The film features visits to each of the survivors of apartheid gross human rights violations who featured in the previous film We Never Give Up I, produced ten years ago. The film explores what has happened in the lives of each of the survivors who have sustained the struggle for reparations as members of Khulumani Support Group in the Western Cape.
We Never Give Up II was launched at the December 2012 National Reparations Dialogue held at UNISA in Pretoria and was also screened at the ‘Engaging the Other’ International Conference held under the auspices of the International Institute for the Study of Race, Social Justice and Reconciliation at the University of the Free State, also in December 2012.
Shirley Gunn is currently in Europe where the full version of the film has been screened at amongst others, the Belfast Film Festival, Brighton University, Surrey University, and School for Oriental and African Studies (SOAS) in London. The screening at SOAS was also attended by Khulumani board member, Mr Tshepo Madlingozi, presently a PhD student at Birkbeck College in London.
Music, literature and art played a significant role in the political conscientisation of youth in South Africa, Africa and the rest of the world during the 1960s, 70s, and 80s. Black struggles for freedom were amplified, fuelled and unified by … Continue reading →
In recent months there have been shocking acts of crime in Grahamstown. One that shocked the community most was a rape of a young woman who was beaten so badly she ended up in a coma and died.
How do we celebrate or think about Human Rights Day in a society like this? On the 21 of March 2013 Fingo Festival and Via Kazi Movers, Officially Offside, Wordsuntame got together to speak to the people of Fingo about the rape and the killing that have been going on in the community.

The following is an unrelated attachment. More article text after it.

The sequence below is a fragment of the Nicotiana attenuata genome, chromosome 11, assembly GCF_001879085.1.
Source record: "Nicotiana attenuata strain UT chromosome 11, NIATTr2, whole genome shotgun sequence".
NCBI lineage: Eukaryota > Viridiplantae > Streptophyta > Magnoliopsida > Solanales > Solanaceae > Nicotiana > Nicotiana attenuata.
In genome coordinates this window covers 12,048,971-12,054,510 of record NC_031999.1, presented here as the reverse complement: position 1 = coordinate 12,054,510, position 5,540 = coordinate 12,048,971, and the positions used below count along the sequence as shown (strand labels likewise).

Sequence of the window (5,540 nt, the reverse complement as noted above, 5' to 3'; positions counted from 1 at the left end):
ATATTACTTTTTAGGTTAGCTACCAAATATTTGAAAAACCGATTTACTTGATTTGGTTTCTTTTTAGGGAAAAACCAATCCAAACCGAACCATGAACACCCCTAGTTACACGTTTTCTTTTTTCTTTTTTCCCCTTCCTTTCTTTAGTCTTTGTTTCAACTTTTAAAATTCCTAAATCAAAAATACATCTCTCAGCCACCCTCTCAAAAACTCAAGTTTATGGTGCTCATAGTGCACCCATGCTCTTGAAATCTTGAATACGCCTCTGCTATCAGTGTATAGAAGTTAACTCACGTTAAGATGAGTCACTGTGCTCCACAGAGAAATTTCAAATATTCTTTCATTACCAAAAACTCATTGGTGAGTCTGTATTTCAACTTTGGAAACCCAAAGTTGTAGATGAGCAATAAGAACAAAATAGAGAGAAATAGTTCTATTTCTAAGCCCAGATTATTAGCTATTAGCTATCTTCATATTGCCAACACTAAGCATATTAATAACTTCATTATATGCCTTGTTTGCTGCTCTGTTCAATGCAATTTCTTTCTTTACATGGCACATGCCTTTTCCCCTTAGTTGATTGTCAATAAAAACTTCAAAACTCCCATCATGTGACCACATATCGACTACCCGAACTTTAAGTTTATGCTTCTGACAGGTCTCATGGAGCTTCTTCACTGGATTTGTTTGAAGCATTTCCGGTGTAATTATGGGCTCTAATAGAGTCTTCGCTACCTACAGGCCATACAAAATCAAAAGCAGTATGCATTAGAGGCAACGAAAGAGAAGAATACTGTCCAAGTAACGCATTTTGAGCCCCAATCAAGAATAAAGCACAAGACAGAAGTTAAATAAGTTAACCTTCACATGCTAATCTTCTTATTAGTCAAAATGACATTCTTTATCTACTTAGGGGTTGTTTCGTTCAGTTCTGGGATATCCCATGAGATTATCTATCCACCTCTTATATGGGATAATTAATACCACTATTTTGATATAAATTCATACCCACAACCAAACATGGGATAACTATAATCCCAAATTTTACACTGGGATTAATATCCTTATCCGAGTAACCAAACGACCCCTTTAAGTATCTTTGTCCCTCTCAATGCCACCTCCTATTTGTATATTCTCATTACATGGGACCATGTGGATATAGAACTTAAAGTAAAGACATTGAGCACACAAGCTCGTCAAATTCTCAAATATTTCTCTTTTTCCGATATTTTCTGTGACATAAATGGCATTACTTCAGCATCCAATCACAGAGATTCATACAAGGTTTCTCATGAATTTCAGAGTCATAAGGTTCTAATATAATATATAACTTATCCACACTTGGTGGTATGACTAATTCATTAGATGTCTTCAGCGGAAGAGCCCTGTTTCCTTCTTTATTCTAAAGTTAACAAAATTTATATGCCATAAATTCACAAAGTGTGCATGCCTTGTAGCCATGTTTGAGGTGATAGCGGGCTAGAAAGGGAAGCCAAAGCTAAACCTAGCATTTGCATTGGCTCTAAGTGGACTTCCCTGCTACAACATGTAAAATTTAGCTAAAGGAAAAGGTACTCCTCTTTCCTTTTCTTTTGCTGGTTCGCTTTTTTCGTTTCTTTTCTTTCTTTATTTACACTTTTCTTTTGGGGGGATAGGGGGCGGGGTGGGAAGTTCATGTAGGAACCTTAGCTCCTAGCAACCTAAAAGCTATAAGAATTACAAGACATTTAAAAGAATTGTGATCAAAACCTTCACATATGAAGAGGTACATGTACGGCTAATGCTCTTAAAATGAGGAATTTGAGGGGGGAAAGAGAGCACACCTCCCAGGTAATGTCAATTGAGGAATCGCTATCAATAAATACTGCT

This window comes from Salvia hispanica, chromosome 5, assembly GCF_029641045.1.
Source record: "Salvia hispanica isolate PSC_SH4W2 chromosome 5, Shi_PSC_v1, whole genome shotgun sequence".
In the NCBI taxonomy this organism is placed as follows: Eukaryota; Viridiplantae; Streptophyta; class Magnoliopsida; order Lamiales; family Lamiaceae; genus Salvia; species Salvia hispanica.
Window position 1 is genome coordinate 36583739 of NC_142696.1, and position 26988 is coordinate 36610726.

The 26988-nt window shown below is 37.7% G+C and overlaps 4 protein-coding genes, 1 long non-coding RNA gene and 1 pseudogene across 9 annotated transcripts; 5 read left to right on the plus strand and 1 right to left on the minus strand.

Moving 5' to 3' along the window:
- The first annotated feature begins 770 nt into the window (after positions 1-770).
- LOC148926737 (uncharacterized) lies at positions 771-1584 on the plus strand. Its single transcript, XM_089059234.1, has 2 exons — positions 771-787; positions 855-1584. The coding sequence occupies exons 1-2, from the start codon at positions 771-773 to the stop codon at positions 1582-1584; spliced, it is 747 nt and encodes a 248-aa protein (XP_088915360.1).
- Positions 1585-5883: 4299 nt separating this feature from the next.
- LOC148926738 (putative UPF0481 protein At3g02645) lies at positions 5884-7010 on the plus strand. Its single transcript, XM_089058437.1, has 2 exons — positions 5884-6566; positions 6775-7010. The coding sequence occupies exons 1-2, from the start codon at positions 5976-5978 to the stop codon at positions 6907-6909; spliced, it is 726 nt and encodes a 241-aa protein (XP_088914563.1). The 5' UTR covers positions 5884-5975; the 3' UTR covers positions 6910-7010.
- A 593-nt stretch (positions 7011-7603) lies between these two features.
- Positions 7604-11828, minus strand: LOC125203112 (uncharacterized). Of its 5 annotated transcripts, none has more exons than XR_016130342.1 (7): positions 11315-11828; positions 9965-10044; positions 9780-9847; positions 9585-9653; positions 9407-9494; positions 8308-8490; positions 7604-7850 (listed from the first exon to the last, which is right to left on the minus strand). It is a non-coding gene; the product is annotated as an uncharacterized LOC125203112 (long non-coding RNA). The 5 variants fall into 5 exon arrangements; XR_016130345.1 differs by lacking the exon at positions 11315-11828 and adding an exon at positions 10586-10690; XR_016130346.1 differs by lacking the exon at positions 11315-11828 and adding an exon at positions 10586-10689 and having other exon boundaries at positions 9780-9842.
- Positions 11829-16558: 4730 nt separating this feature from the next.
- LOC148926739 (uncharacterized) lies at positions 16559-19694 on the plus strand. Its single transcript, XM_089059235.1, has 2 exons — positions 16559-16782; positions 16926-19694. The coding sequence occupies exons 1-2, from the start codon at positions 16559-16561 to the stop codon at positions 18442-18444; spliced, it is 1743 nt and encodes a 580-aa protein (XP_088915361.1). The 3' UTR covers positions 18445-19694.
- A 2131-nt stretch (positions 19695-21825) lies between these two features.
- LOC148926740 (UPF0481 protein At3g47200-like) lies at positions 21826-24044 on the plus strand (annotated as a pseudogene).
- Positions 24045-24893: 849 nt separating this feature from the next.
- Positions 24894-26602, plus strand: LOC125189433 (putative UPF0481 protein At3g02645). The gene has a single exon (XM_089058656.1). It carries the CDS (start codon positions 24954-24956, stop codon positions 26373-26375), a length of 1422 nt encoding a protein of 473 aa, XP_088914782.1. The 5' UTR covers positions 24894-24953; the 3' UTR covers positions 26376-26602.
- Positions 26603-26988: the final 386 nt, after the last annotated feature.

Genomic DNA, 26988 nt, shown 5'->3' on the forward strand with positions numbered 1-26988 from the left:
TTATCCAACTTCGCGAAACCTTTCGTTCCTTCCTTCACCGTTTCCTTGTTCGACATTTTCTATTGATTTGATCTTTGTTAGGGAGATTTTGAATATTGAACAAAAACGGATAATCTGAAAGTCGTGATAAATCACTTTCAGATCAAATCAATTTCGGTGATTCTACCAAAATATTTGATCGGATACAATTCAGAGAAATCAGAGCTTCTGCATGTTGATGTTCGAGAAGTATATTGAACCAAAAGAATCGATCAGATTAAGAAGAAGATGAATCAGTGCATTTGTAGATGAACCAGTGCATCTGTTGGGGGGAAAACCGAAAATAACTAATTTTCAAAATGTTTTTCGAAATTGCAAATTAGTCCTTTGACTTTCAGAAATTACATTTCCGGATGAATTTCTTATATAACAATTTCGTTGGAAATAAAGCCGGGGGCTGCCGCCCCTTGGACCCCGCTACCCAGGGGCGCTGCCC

This was done artistically by getting a group artists like Pantsula’s, MCz and B.Boyz dram groups and Poets to speak on the topic of crime that is taking over the streets of Makana and needs to stop.
The way we see it, the government has a role to make sure that our courts and police system works. But there is a responsibility that we have as a community to ourselves. There is a need for us to be our own agents of change in Black communities. People gave their views and spoke very passionately about their disgust with the violence that is happening in Grahamstown Makana.
There is a feeling in the community that is no more leadership that can lead us in a so strong moral and politically relevant vision. There is especially a lack of leadership that has the interests of Black community in their hearts. Our failure to produce leaders within our communities relates to a lot of the problems of how we have lost or given up our agency since the end of the Struggle. Because we can’t raise leaders we find ourselves unable to believe that we can really change our own lives and our own neighborhoods.
A lot has gone wrong in our past oppression, but there is a need to decide what we are going to do with the present. We need to find ourselves and then we help ourselves to rise above this current lack of direction.